It takes awhile for American consumers to take a shine to new food, but when they do, they often do it with gusto. Take a look at the popularity of hummus, Greek yogurt and chipotle peppers as examples of how quickly ingredients can go from obscure to mainstream.


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Three cuisines in particular that remain comparatively obscure in the United States show potential as sources for newly popular menu items as they begin to grow in influence.

Quinoa, from Peru, is already showing its potential for big-time success, and Korean kimchi is appearing on more and more menus these days. And while Vietnamese food is shrinking in popularity according to recent data from online ordering company GrubHub, two dishes — bánh mì and pho — may be poised for growth.

NRN takes a look at these three emerging cuisines and what they might be able to offer U.S. restaurateurs.

Peruvian cuisine

The foodways of the Incas and their predecessors, Spanish colonizers, African slaves and large populations of Chinese and Japanese immigrants have been combined to create what many people in Latin America regard as one of the region’s finest and most complex cuisines.

Citrus-cured seafood, in the form of ceviche and sashimi-like tiraditos; stir-fried dishes called saltados; corn with giant kernels called choclo; potato-based, protein-topped appetizers called causas; skewers of beef heart or veal heart called anticuchos; rice dishes reminiscent of paella, and others more like fried rice, are all hallmarks of Peruvian cuisine, as are their distinctive chile varieties, called aji.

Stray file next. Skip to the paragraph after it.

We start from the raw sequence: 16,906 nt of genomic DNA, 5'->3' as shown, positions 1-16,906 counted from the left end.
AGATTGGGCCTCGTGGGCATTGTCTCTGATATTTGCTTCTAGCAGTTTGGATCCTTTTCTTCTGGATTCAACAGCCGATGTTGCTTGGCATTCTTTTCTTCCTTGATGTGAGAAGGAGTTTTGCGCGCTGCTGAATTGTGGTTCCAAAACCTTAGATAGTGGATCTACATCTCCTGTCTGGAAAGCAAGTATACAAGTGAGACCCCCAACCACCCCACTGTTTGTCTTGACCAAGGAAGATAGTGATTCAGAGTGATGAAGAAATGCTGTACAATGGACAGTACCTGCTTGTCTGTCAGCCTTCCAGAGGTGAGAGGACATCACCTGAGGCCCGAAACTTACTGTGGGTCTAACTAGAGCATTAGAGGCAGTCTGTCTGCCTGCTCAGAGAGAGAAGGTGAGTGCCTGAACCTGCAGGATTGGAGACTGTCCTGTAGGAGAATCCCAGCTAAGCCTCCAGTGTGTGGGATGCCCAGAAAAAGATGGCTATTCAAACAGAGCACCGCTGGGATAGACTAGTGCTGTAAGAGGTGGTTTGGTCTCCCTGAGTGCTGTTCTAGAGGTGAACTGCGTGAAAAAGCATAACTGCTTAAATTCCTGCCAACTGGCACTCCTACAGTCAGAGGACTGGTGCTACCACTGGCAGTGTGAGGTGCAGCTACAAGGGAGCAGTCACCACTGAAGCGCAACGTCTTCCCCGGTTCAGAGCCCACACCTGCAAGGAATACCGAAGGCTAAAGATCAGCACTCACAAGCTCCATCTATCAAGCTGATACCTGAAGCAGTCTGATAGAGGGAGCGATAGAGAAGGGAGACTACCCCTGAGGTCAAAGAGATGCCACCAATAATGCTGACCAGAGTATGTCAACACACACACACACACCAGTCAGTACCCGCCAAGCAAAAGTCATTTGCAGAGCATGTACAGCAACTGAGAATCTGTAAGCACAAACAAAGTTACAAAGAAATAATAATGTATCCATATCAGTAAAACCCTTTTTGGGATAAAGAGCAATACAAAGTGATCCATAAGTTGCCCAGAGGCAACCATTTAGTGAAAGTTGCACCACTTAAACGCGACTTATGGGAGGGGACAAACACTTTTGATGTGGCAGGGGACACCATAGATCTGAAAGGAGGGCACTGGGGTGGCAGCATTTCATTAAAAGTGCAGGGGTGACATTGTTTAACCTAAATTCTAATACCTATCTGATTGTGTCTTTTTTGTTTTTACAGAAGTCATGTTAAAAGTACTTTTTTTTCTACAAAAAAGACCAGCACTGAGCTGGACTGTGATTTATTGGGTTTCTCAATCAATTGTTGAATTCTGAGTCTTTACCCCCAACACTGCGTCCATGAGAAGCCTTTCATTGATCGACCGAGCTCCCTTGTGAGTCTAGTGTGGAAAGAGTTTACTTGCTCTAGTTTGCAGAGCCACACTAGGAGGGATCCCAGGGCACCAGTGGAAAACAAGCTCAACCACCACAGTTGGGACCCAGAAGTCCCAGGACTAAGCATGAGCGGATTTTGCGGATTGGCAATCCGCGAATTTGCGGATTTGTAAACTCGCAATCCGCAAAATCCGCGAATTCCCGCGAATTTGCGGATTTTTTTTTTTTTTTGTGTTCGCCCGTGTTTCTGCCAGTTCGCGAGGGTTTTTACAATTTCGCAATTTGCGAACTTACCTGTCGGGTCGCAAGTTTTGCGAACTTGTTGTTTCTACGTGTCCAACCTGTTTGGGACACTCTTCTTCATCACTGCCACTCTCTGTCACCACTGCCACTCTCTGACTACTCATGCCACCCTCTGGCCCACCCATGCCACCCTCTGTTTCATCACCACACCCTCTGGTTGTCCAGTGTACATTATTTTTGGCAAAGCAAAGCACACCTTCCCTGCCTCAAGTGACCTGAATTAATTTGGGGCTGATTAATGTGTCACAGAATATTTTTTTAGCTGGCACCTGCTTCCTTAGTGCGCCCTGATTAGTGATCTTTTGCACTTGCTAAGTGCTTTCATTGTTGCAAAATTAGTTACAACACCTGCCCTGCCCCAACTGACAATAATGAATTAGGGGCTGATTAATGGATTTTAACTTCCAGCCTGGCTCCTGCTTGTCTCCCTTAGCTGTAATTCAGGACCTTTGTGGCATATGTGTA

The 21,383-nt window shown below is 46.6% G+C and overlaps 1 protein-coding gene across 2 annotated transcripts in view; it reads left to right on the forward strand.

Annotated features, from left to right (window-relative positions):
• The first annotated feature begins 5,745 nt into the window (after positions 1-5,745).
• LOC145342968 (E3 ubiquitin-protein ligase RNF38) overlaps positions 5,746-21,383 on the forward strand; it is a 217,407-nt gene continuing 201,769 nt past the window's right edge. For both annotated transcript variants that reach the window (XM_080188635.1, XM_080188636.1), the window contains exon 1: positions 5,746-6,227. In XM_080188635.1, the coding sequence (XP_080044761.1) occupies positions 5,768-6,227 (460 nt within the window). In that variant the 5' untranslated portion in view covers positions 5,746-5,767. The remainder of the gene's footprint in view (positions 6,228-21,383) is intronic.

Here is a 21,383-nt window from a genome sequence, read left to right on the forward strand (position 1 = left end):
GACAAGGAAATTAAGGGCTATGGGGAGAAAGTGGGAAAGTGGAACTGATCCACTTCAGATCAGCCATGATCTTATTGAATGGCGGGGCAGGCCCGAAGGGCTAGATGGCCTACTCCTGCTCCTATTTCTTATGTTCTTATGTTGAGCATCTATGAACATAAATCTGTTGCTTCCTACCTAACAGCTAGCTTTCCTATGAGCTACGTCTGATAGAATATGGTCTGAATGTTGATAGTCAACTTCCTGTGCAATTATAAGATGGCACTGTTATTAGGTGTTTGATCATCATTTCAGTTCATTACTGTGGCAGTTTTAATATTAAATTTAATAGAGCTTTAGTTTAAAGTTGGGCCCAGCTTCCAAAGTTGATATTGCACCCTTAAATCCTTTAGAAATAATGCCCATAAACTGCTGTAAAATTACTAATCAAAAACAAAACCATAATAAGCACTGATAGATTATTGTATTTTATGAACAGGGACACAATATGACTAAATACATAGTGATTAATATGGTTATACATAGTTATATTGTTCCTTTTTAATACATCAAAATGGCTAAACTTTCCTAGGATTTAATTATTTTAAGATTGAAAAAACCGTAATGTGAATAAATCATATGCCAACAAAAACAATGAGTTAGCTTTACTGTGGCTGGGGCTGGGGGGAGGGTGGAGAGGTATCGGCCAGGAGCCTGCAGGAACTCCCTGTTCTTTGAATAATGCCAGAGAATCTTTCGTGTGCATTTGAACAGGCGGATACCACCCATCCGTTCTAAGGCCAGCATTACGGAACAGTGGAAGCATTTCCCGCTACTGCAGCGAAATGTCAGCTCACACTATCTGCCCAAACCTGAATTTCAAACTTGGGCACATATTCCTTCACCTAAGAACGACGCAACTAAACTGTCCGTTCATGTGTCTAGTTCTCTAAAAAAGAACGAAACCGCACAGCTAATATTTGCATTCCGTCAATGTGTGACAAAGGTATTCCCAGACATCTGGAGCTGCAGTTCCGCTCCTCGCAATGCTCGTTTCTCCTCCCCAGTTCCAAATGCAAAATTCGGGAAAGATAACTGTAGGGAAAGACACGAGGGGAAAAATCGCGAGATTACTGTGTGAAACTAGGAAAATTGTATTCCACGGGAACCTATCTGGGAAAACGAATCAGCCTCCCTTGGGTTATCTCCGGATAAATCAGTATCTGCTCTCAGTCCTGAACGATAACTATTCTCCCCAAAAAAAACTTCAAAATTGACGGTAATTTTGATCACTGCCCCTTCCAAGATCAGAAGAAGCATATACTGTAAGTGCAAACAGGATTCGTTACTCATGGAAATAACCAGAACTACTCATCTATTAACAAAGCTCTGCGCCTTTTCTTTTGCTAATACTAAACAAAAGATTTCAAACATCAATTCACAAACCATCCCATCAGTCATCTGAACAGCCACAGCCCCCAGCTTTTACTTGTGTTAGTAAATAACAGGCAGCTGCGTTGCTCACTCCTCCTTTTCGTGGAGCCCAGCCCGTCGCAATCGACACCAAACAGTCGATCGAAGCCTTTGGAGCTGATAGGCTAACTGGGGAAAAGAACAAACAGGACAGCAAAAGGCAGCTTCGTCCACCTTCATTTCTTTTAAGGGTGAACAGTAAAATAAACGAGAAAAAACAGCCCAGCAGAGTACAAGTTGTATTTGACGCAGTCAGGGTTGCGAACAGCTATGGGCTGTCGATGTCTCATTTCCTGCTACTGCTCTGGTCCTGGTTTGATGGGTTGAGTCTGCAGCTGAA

Quinoa, a high-protein grain from high, dry sections of Peru and Bolivia is going mainstream and is available at chain restaurants such as First Watch, Seasons 52 and Pret à Manger, as well as at many independent restaurants.

The United Nations has even declared 2013 “International Year of Quinoa.”

Ceviche is already widely recognized because Mexicans make it, too. Peruvian ceviche is distinguished by the use of aji limo or other indigenous chiles, as well as leche de tigre, or “tiger’s milk,” which is a combination of citrus, chile and other flavorings.

The preparation is simple, but the presentation can be dramatic. At Herringbone in La Jolla, Calif., loup de mer ceviche is made by slicing the fillets and laying them between the head and tail in the shape of a fish. The fish is then seasoned with fleur de sell, lime segments, sliced Fresno chiles, shaved shallots and olive oil.